Hot water heater calcium deposit advice needed

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OK2NV

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May 14, 2018
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Hello all, I am looking for some advice on cleaning calcium deposits out of a gas/electric water heater. Didn't think to look at the make and model of the hot water heater but it is in a 2003 Fleetwood Revolution. We have had sporadic issues with our bathroom faucet getting stopped up with calcium deposits before but this past week we camped for 5 days over the Thanksgiving Holiday and by Sunday everything but the toilet was down to a trickle and the bathroom sink faucet is completely stopped up. Has anyone had good luck getting calcium deposits out of their hot water heater? We are in Kentucky so I know our water is hard.

I was contemplating mixing up a solution of CLR and running through the hot water heater but after a quick Google search I don't think that is a good idea. Some people mentioned using vinegar and others mentioned just flushing the system out with normal water so I am not certain what to do. Any suggestions? As of right now we aren't scheduled to camp anymore until February but would like to remedy this before I winterize. Thanks.
 

Henry J Fate

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Vinegar works fine. You will need to isolate the tank and let the mix sit in there for a couple of days then flush it out with a flush tool. Camco sells one but you can make your own.

If the water heater is bad then certainly other components are probably in need of attention. Each faucet has an aerator at the faucet end and should be removed cleaned or replaced. While you have those off, flush each hot and cold line out.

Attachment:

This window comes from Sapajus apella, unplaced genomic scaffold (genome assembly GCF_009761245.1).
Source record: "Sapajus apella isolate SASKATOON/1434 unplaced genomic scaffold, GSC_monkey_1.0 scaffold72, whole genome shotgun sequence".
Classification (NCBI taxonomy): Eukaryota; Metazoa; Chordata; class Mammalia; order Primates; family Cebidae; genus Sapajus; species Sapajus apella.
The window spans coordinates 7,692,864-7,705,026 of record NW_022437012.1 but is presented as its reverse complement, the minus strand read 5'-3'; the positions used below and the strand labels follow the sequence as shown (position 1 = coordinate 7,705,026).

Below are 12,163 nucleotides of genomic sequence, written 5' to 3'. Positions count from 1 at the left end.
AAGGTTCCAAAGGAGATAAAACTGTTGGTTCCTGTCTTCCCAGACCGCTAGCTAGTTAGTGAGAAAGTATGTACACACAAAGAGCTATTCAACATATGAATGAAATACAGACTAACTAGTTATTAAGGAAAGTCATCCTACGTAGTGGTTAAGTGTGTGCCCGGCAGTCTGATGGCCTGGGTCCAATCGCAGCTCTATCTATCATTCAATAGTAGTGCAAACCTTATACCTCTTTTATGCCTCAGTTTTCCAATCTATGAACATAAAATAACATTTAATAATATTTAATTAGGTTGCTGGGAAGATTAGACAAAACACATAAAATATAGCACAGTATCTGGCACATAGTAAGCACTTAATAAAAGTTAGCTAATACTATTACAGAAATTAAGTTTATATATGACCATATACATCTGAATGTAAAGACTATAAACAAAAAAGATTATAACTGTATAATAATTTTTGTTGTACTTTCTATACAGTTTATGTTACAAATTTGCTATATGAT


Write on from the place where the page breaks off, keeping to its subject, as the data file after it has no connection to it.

There is at least one backflow device (possibly 2) in the plumbing of the hot water heater that could be acting up from the high calcium levels.

Calcium at proper levels is healthy but like anything, too much will cause problems. If I plan to camp at a known high calcium water hook up, I always fill my fresh water tank with some good water before I leave and try to use that supply. Filtering calcium out of the water is a little complicated and requires more than just an ordinary filter system.
 

Rene T

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Not all water heaters have a back flow protector. I had a King of The Road fifth wheel and it had a three valve bypass system so no need for a check valve.
 

House Husband

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Your Fleetwood coach has an aluminum Atwood water heater. Yes it has a check valve on the outlet port, and uses a 3 way ball valve for winterizing by-pass.
I use 1/4" copper tubing, smashed mostly closed with a slight bend on the end to flush out deposits, through the drain port.

Richard
 

Kirk

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Do not use CLR in any place that you may ingest the water. The first thing to do is to turn off the water heater and let it cool and then drain it and use a flushing tool on your water hose to flush out the collected calcium deposits in the bottom of the water heater tank.
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I do this annually and am always a little bit amazed by the amount of calcium deposits it will remove. By rotating the tool around you can spray it up into the burner area and it will know a lot of the deposits loose but there will also be quite a collection in the bottom of the tank. On occasion I have also done a flush with white vinegar to clean up the interior, but as a general rule it is only needed after an extended stay where water is very hard. Directions for that here.
 

Henry J Fate

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Not all water heaters have a back flow protector. I had a King of The Road fifth wheel and it had a three valve bypass system so no need for a check valve.